By: Mises Institute The Federal Reserve this week raised the Federal Funds Rate a quarter point to 1.25 percent, bringing the rate to the highest it’s been in eight years. One might now say monetary policy has progressed from a policy of “ultra low” rates to simply a policy of […]

Peter Klein on How Not to Reform the Fed

By: Peter G. Klein, Jeff Deist Arguments for a “rules based” Fed are gaining momentum on both the political Left and Right— and even among some libertarians. Would the adoption of ideas like NGDP targeting and the “Taylor Rule” really make make the Fed less dangerous? Would they be an improvement […]

Government as the Source of Monopoly: US Airlines Edition

By: Peter G. Klein “Is Government the Source of Monopoly?” asked Chicago economist Yale Brozen in an essay first published in 1968. Yes, he answered — not only directly, by awarding exclusive licenses and contracts, but also indirectly, via regulation, minimum-wage legislation, and other forms of government intervention. Austrian economists […]

With Cuba Policy, Trump Strikes Another Blow Against Economic Freedom

By: Ryan McMaken One of the few good things President Obama did was partially liberalize the US government’s policy toward Cuba. While it should have gone much further than it did, the Obama Administration expanded the types of travel and trade allowed with Cubans in Cuba.  In the wake of […]

Terry McAuliffe’s Fuzzy Math on Gun Homicides

By: Ryan McMaken Terry McAuliffe’s Wednesday press conference on the Alexandria shooting offers an instructive lesson on what passes for quantitative analysis among politicians.  Asked about the shooting, in which as left-wing activist opened fire upon a group of GOP politicians, Virginia governor Terry McAuliffe opined that the real problem […]

What If Taxpayers Could Choose if Taxes Went to the State Level or Federal Level?

By: Ryan McMaken In recent years, we’ve examined any number of ways of decentralizing the American political system. These step-by-step moves can include decentralizing the monetary system, decentralizing the military, decentralizing immigration policy, and decentralizing elections. Most recently, we looked at decentralizing the welfare state, and found that each US […]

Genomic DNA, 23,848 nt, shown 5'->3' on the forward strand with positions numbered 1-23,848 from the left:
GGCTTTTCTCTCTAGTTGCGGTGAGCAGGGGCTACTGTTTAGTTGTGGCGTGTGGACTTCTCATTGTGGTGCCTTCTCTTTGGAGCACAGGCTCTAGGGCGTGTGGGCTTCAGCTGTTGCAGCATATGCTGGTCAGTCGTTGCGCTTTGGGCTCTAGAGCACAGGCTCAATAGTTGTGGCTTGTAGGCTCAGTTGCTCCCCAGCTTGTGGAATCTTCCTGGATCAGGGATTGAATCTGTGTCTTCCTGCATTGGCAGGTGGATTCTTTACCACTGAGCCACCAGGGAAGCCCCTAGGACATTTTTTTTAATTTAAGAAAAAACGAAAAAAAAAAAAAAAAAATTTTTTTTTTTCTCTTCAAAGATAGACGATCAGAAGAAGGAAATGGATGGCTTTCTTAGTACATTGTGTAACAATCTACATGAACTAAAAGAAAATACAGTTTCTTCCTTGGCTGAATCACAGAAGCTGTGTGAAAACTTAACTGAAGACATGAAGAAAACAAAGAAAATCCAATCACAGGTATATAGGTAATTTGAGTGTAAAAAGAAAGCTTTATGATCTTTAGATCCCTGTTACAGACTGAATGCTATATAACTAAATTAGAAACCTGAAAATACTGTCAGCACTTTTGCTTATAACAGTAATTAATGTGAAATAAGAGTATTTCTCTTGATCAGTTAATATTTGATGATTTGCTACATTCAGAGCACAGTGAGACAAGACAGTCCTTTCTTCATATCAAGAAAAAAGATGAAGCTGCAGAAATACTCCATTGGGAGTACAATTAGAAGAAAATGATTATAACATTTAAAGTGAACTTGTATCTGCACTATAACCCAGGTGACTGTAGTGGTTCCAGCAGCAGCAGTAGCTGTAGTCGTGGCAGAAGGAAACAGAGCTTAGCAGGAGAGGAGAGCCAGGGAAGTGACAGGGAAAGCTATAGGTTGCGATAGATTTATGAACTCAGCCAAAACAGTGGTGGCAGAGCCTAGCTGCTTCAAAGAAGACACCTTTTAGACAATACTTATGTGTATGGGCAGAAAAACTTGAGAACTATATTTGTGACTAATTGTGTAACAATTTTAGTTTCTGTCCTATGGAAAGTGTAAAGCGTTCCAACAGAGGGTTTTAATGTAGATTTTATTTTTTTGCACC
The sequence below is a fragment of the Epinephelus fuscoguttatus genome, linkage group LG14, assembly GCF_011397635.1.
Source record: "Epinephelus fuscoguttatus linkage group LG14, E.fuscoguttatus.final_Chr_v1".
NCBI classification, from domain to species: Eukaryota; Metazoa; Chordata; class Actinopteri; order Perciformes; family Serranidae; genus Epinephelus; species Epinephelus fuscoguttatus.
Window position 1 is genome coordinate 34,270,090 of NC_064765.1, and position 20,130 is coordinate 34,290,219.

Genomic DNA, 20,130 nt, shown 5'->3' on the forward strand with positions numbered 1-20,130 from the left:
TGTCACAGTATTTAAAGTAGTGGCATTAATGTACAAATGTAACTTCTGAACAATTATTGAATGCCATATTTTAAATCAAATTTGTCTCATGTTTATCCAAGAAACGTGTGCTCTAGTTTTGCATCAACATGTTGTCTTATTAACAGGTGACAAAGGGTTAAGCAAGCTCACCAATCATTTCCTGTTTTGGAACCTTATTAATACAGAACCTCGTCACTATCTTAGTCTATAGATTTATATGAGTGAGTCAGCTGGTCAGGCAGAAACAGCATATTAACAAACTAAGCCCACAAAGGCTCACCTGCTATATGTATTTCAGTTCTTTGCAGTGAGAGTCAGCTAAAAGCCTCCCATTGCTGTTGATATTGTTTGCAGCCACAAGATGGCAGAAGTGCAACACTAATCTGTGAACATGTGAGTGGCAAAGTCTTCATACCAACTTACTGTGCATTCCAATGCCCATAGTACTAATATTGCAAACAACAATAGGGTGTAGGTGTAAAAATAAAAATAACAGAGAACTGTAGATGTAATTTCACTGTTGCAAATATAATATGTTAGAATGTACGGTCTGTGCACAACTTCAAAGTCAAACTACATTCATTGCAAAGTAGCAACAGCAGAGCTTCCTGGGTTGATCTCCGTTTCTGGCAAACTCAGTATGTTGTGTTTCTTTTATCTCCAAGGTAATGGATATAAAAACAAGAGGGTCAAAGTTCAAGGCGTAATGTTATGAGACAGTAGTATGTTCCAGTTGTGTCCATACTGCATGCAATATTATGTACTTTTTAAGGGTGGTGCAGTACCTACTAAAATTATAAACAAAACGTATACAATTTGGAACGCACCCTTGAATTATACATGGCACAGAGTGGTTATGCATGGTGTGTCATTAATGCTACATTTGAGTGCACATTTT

June FOMC Announcement: Rate Hike and Balance Sheet Plans

By: C.Jay Engel June’s FOMC meeting concluded today and the meeting announcement revealed an interest rate hike of .25% to bring the Federal Funds target to between 1 and 1.25%. Additionally, we also learned that the FOMC anticipates one more rate in 2017, 3 more in 2018, and the beginning of […]

Mises-Influenced MP Becomes Brexit Minister

By: Tho Bishop Steve Baker, a Conservative Member of Parliament, was announced today as junior Brexit minister under fellow libertarian David Davis. Baker, who has referenced Austrian scholars such as Ludwig von Mises, Jesús Huerta de Soto and F.A. Hayek in the House of Commons, has long been a Eurosceptic […]

Jeff Deist Joins Power Trading Radio to Discuss the Economy

By: Mises Institute Jeff join John O’Donnell and Merlin Rothfeld to discuss the health of the US economy. https://www.youtube.com/watch?v=bNEyMrsnmlY         Powered by WPeMatico

The Myth of Infrastructure Spending

By: Ryan McMaken Trump’s $1-trillion infrastructure spending plan continues to be one of his less controversial proposed policies. In Washington, and even among many in the general public, there is a consensus that government spending on more roads and bridges is always necessarily a slam dunk.  This is stated matter-of-factly […]